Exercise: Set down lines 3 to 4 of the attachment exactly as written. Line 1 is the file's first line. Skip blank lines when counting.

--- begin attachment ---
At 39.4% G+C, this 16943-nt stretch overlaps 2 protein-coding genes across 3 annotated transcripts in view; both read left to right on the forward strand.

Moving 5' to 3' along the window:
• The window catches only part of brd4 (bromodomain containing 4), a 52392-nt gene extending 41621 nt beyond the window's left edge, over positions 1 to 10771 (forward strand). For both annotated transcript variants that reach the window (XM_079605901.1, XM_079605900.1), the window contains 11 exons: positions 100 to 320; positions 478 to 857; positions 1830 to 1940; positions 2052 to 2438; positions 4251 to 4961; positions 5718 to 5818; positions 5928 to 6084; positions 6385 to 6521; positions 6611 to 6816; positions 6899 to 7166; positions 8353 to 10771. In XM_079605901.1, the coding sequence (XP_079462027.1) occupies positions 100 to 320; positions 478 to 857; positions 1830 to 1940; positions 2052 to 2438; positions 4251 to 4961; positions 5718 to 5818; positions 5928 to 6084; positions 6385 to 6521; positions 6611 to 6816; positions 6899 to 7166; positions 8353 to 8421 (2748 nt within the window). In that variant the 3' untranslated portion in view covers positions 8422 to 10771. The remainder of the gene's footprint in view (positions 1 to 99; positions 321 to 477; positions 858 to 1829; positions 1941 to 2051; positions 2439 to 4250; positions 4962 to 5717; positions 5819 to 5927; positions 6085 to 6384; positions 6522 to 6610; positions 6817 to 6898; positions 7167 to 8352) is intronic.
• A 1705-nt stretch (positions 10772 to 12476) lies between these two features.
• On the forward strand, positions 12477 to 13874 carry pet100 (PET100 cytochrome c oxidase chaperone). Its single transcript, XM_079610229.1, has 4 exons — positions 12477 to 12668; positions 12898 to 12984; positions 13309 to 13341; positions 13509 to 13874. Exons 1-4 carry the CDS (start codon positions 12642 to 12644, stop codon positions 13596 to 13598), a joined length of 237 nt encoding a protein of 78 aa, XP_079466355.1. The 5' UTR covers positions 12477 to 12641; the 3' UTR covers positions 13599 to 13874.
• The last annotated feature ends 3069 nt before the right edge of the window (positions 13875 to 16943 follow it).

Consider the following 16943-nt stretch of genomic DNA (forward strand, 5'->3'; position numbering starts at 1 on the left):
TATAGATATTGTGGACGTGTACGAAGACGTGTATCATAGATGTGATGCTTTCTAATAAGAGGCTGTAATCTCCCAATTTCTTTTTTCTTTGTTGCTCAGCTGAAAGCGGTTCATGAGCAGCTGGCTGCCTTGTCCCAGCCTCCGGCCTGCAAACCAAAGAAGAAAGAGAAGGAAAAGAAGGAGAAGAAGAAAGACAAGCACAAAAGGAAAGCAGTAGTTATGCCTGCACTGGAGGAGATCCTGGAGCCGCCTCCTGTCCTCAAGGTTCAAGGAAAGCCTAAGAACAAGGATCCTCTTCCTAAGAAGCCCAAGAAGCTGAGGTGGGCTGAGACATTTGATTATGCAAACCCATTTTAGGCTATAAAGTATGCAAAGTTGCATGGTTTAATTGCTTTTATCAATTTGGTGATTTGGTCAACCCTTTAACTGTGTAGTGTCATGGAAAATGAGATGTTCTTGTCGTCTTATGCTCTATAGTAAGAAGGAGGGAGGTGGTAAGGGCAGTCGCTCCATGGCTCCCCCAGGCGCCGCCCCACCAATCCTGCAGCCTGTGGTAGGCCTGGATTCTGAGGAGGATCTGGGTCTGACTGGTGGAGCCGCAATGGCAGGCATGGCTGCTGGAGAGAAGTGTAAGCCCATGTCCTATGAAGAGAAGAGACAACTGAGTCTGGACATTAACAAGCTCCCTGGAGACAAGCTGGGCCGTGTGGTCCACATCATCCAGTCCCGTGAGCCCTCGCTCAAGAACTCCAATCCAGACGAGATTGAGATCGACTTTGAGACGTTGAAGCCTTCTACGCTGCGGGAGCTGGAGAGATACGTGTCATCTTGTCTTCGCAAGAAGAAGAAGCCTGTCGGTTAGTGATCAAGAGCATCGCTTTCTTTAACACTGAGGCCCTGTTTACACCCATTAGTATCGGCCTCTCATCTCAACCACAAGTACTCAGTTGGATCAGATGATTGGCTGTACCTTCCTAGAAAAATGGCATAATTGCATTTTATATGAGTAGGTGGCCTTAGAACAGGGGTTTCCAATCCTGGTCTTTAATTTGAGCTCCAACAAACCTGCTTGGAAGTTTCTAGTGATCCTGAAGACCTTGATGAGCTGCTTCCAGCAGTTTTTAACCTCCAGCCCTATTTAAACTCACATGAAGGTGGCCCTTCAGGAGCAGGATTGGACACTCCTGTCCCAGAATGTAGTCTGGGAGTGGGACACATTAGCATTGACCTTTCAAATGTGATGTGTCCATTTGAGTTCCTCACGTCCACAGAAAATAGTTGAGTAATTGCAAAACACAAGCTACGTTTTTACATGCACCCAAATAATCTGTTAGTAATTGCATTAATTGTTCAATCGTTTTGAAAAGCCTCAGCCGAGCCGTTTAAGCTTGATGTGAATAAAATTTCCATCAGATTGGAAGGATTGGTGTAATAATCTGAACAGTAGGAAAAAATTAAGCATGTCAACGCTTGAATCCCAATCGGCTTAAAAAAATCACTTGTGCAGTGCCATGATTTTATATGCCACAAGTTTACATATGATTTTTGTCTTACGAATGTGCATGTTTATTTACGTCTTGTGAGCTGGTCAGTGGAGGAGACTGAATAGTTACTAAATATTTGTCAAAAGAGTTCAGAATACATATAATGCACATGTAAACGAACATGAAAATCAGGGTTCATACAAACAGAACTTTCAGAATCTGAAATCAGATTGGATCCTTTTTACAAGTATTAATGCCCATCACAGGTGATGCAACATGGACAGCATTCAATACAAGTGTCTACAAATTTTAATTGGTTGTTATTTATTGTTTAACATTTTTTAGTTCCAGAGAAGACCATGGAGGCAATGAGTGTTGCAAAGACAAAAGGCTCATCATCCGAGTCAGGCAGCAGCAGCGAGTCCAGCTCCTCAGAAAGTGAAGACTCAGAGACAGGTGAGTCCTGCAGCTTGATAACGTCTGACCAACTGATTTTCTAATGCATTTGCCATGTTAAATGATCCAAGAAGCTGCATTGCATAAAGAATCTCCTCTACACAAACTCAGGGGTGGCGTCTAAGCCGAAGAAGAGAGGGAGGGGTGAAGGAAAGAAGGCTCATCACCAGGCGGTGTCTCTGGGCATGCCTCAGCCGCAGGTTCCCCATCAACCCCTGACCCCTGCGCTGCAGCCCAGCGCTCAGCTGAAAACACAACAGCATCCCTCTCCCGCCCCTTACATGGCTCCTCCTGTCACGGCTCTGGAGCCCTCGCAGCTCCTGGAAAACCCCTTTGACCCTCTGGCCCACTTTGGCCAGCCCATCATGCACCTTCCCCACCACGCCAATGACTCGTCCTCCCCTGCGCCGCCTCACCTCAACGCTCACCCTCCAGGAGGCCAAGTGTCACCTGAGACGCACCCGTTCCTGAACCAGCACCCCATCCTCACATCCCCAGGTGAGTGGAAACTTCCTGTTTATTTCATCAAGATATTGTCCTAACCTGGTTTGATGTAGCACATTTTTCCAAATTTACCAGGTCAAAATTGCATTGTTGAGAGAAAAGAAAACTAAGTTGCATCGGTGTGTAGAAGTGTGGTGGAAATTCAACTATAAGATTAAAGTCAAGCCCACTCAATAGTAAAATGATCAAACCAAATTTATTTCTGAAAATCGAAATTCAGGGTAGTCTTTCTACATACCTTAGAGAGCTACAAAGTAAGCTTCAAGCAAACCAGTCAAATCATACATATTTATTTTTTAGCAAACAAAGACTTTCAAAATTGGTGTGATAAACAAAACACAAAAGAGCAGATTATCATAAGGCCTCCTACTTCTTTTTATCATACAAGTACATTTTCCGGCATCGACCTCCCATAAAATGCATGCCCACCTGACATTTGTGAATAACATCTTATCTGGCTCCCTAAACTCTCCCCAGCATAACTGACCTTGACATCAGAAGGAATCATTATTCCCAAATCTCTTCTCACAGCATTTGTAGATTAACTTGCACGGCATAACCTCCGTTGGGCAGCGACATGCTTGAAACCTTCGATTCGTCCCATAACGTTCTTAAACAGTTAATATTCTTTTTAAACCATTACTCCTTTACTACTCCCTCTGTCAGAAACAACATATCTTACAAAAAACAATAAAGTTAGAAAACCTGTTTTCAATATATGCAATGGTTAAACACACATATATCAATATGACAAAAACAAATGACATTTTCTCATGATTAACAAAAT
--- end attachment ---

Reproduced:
• The window catches only part of brd4 (bromodomain containing 4), a 52392-nt gene extending 41621 nt beyond the window's left edge, over positions 1 to 10771 (forward strand). For both annotated transcript variants that reach the window (XM_079605901.1, XM_079605900.1), the window contains 11 exons: positions 100 to 320; positions 478 to 857; positions 1830 to 1940; positions 2052 to 2438; positions 4251 to 4961; positions 5718 to 5818; positions 5928 to 6084; positions 6385 to 6521; positions 6611 to 6816; positions 6899 to 7166; positions 8353 to 10771. In XM_079605901.1, the coding sequence (XP_079462027.1) occupies positions 100 to 320; positions 478 to 857; positions 1830 to 1940; positions 2052 to 2438; positions 4251 to 4961; positions 5718 to 5818; positions 5928 to 6084; positions 6385 to 6521; positions 6611 to 6816; positions 6899 to 7166; positions 8353 to 8421 (2748 nt within the window). In that variant the 3' untranslated portion in view covers positions 8422 to 10771. The remainder of the gene's footprint in view (positions 1 to 99; positions 321 to 477; positions 858 to 1829; positions 1941 to 2051; positions 2439 to 4250; positions 4962 to 5717; positions 5819 to 5927; positions 6085 to 6384; positions 6522 to 6610; positions 6817 to 6898; positions 7167 to 8352) is intronic.
• A 1705-nt stretch (positions 10772 to 12476) lies between these two features.